Pierogi, A Polish Dumpling


Pierogi is a Polish dumpling that includes mashed potato filing along with meat, vegetable and cheese, of preference, and a flour dough covering on the outside.  They are also made as a desert dish filled with cherries, peaches, raspberries, strawberries or other fruit filling.  Based upon preference, there are several ways to cook them-steaming the pierogi for the healthy version, for crunchy pierogi you can coat them with bread crumbs and pan fry them, or just pan fry without the bread crumbs.  A more modern way of cooking them is to deep fry or BBQ the pierogi.

Pierogi are reminiscent of my father and my aunt in the kitchen preparing a batch of pierogi while speaking in Ukrainian and blissfully discussing memories of their upbringing. My aunt would come to stay with us in the summer; during those months, we enjoyed her cooking including pierogi, stew and chili.  I remember my aunt hovering over the cutting board preparing the dough with the rolling pin, and preparing the ingredients to go along with the filling of mashed potatoes, then boiling and frying them-the smell of ground beef, pepper, garlic and onions permeated the living room.  Our pierogi would contain ground beef, cheese and onion, after they were boiled and fried, we would eat them with a gallop of sour cream and with sauerkraut on the side.  My aunt also made a simpler version of pierogi with mashed potato and cheese as a filling.


Pierogi, Polish for “pie” is also called varenyky in Ukrainian translated as “boiling liquid.”  The origin of pierogi, although it may be disputed, is from Kiev, Ukraine. There is a legend of the Polish people praying for the success of their crops in the 13th century and it is associated with St. Hyacinth, a canonized apostle of the North, in the Roman Catholic Church.  St. Hyacinth was best known for his miracles he had witnessed and performed.  A most notable miracle he performed was carrying a very heavy religious statue out of harm’s way during an invasion by the Mongols on Kiev.   The Saint was also known to preach to the inhabitants of a Poland mountain, Kościelec, where he instructed them to pray, as they were experiencing poverty from the degradation of their crops due to poor weather.  These Polish mountain dwellers took heed to the Saint’s request and the next morning, after having prayed for their crop’s yield, they found their crops to be returning to its prior healthy condition.  The people of Kościelec prepared the pierogi from the recovered crops to thank the Saint for his divine instructions and for visiting them in their time of need.


The first part of the process of making pierogi is making the dough.  The dough starts with mixing flour, egg, water, and salt.  Knead the dough and let rest for a half hour then roll the dough with a rolling pin to a flat formation, about a third of an inch thick.  Cut out circles with a circular object.

preparing-the-dough-photo-by-tastingpoland-com pierogi-dough-cutting-out-circles-photo-by-tastingpoland-com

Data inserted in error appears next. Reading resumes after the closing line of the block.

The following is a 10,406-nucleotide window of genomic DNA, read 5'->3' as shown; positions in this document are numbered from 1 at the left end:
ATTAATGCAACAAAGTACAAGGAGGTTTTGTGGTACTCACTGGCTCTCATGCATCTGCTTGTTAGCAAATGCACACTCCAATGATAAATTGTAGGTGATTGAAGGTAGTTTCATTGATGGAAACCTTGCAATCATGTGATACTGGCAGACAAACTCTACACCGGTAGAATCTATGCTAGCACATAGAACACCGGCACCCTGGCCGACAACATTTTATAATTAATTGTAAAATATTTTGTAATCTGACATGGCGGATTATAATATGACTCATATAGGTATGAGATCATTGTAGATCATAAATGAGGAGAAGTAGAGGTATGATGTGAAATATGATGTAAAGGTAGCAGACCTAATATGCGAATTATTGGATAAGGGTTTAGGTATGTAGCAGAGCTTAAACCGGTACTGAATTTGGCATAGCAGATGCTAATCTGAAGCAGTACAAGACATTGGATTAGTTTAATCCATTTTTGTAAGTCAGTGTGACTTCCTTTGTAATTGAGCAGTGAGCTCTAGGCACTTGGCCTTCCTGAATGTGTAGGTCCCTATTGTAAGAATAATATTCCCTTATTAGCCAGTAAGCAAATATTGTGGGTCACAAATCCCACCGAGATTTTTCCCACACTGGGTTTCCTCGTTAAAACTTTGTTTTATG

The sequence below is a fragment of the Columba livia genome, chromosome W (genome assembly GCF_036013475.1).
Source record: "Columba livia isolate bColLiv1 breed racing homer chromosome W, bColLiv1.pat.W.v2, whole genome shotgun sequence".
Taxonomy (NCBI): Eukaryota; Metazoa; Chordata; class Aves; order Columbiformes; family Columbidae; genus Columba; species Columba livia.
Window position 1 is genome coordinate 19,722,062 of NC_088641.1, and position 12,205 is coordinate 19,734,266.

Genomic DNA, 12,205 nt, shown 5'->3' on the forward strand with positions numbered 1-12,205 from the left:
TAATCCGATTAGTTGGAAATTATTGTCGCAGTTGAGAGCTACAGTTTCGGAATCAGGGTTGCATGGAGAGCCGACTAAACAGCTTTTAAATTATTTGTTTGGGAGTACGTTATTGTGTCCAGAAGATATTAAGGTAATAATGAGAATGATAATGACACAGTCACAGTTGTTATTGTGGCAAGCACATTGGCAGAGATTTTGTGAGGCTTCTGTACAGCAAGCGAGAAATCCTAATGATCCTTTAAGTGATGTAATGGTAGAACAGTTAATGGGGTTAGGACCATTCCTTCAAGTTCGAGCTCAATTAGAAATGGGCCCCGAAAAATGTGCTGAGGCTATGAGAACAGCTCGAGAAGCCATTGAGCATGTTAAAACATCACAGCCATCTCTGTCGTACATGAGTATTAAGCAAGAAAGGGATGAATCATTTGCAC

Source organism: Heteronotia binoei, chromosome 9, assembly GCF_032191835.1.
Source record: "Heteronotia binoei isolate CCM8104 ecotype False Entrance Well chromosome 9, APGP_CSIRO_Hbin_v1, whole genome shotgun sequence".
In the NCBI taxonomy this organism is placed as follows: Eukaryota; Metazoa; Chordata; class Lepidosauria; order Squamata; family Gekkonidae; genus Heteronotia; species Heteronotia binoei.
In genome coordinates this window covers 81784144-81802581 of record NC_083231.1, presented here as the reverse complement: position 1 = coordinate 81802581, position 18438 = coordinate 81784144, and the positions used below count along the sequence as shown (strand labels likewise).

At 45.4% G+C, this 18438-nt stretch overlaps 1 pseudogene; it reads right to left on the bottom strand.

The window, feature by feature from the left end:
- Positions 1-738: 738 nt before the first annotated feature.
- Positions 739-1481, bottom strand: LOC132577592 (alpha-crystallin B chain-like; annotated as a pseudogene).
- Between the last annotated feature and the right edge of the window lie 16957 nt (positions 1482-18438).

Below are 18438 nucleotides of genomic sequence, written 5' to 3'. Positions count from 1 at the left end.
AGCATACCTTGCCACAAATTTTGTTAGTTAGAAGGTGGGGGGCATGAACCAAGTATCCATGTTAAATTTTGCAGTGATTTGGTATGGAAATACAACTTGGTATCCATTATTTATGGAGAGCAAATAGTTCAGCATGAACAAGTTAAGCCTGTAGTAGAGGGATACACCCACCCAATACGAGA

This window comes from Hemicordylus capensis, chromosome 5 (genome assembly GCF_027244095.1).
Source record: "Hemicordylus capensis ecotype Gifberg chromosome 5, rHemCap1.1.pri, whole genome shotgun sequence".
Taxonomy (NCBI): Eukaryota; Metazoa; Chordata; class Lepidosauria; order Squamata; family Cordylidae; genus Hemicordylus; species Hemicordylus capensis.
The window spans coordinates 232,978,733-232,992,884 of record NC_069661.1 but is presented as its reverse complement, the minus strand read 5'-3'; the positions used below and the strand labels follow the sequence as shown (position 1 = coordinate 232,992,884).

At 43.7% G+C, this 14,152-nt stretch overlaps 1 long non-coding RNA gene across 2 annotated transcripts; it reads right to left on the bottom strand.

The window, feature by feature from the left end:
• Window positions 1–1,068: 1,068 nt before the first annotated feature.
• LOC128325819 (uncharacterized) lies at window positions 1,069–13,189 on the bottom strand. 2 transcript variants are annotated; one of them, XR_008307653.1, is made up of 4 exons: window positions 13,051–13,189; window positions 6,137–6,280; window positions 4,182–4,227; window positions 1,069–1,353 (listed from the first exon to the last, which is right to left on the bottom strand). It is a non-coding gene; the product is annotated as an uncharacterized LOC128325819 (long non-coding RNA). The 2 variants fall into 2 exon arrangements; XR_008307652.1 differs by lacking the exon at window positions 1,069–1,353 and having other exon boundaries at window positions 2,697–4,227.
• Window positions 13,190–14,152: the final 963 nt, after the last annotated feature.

The main filling of this dough is mashed potatoes, in which a batch of these can be made; normally the mashed potato mixture is not seasoned, but it can be seasoned with garlic, herbs and spices, if preferred.  The accompanying ingredients to the mashed potatoes are prepared: cooked meat, vegetables, and cheeses.  After the dough circles are ready and the mashed potato and accompanying ingredients are lightly incorporated, place a circle of dough into the palm of the hand and place a tablespoon of the mashed potato mixture in the middle of the dough, fold the dough in a half circle and seal the edges with your hands or with a fork.  After a batch of pierogi are ready to cook, bring a large pot of water to a boil, lightly salted.  Individually place the pierogi into the boiling water and carefully watch them, as when they float to the top, they are finished cooking.  Remove each pierogi as it floats to the top of the boiling water.  After the pierogi are cooked, they can be placed on a cooling tray.  After the pierogi are boiled in water, it is optional to quickly pan fry the cooked pierogi in a light oil until golden brown on the outside. The pierogi can be consumed with accompanying sauces such as sour crème, caramelized onions or other preferred accompaniment.


A traditional Polish potato and cheese pierogi is outlined below.  Of course, several of the ingredients can be exchanged by preference including a healthy oil instead of butter such as an extra virgin olive oil, or vegetable oil and experiment with different cheese filings.  You may also add a cup of well thawed spinach to this recipe to be incorporated in the potato filling.

Pierogi Recipe-

Making the Dough-

-6-7 cups all-purpose flour

-1/2 cup of butter, unsalted at room temperature

-2 Cups of warm water

Prepare the dough-

In a large bowl incorporate the butter and flour with your hands until the flour feels chunky and the butter is blended.  Slowly integrate the water into the butter/flour mixture, first add 1 ½ cup warm water, then adding a little more water about ½ to ¾ cup adjusting it so the dough is neither watery or lumpy, only a solid play dough mass.  After the dough is at the right texture, prepare for kneading using a lightly floured cutting board.  Knead about 5 times, do not overly knead.  Cover the dough with a towel and allow to rest for about 45 minutes.